Your future and the future of those you love is very important to you, and our knowledge and experience enables us to provide effective legal strategies in probate law and estate administration and planning matters. From helping you structure your estate plan to avoid probate to helping your beneficiaries with the distribution after you are gone, DWS Law Group is ready to provide you with comprehensive estate planning services.
A will or testament is a legal document by which a person, the testator, expresses their wishes as to how their property is to be distributed at death, and names one or more persons, the executor, to manage the estate until its final distribution. In Maryland and D.C., the will must include an attestation clause for the witnesses. In Virginia, if the will includes a notarized “Self-Proving Affidavit,” the will is presumed to be properly executed and is accepted by the court without testimony from the witnesses.
A living will, also known in DC as health care declaration, is a document that allows you to state your wishes for end-of-life medical care. Power of attorney allows someone to make financial decisions on our behalf.
Trusts are simply an arrangement where one party holds property on behalf of another party. In an estate planning context, trusts are created by the person doing the estate planning (the settlor), who authorizes another person (the trustee) to manage the assets for the benefit of a third party (the beneficiaries). There are many reasons for establishing trusts including tax minimization or providing for the needs of underage beneficiaries.
A special needs trust (SNT) allows you to set aside money for the care of a disabled individual (or your own care if you are disabled), without rendering the disabled person ineligible for any public assistance to which he or she may be entitled. There are two types of special needs trusts, Third-party SNT and Self-settled trusts, in Virginia, Maryland, and Washington, D.C. Both require a trustee who is not a beneficiary to administer and manage the trust estate.
Trust administration refers to the trustees’ management of trust property according to the trust document’s terms and for the benefit of the beneficiaries after the settlor’s death.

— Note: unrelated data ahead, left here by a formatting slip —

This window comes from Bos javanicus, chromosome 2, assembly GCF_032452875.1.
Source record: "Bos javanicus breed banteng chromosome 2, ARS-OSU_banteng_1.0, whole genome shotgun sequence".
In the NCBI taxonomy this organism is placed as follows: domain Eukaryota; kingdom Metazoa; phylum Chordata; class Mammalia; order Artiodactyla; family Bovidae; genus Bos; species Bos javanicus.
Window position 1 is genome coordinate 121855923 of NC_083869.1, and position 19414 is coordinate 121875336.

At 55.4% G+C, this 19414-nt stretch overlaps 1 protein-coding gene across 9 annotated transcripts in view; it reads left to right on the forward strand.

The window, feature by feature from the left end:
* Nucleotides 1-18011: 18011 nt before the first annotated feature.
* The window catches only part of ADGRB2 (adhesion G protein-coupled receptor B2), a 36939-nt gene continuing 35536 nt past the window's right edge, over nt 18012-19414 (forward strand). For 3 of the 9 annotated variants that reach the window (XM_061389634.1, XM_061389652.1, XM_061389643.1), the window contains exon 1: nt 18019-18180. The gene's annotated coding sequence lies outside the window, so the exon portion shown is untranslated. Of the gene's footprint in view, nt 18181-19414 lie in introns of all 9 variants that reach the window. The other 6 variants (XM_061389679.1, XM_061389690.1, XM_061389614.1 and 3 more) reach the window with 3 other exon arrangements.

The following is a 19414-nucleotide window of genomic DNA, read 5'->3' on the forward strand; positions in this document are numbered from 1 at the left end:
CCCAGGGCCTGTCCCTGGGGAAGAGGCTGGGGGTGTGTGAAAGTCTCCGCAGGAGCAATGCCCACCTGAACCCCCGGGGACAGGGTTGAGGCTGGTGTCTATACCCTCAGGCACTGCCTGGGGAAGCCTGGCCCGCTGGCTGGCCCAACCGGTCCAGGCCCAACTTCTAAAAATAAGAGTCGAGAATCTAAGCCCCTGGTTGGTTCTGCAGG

The advantages of a trust administration over a probate proceeding include a potentially quicker distribution of the property to beneficiaries, a greater degree of privacy due to there being no court supervision of the process, and in most cases, a much less expensive manner of distributing property to beneficiaries.
Whatever your age, financial situation or size of your estate, you may find yourself in a sudden crisis situation that requires emergency planning. An accident or serious illness could place your life in jeopardy in a short amount of time.
Emergency estate planning allows you to make a basic inheritance plan as well. You can decide who will be able to carry on your business and who will be delegated to sell your assets. If you have assets in a number of states, you'll need to set up an estate plan in each state. Also, if you don't have children or other obvious heirs, you can decide whether you'll leave your assets to other individuals, to charity, or to the US government
Probate is the legal process of administering the estate of a deceased person by distributing the property of the decedent and resolving all claims that may exist against the decedent. If the decedent owned his or her assets through a well drafted and properly funded living trust, it is likely that no court-managed administration is necessary, though the successor trustee needs to administer the distribution of the deceased’s assets. The length of time needed to complete the probate of an estate depends on the size and complexity of the estate and the local rules and schedule of the probate court. DWS can assist its clients with both large and small estates in Maryland, Virginia, and the District of Columbia, navigate the murky waters of probate administration.
A prenuptial agreement (“pre-nup”) is made before the marriage while a postnuptial agreement (“post-nup”) is made after the wedding. In these agreements, you and your spouse disclose to each other all the money and property you own before getting married. Then, you set forth the rights and responsibilities each of you will have during the marriage, including how you will divide your money and property in the event of divorce or the death of one or both of you.
A fiduciary is a person who stands in a position of trust with you or your estate, and your beneficiaries. There are different types of fiduciaries depending on the context: an executor or executrix is named in a will; a trustee is named by a trust; an agent is appointed by a power of attorney.
Other fiduciaries are instead appointed by a court. For example, a court appoints a guardian for a child or incapacitated person and an administrator for someone who dies without a will. These court-appointed fiduciaries are outside the scope of this article and would typically not be needed if proper planning were in place.
DWS attorneys can serve a broad range of estate and probate clients and their families as their personal representative, trustee or trust protector.
Business succession planning will help you:Business succession planning will help you:
• Map an exit strategy based on specific events in your or your business's life
• Determine and provide for the right ownership after your departure
• Determine a fair market value for your business and the value of your ownership interest
• Develop a plan to ensure a proper buy-out of your ownership interest
• Draft and implement shareholder agreements to ensure ownership stays with select individuals
• Identify cost-effective life insurance policies to assist with buy-outs
• Structure the sale or gifting of business interests
• Minimize taxes from the transfer of business ownership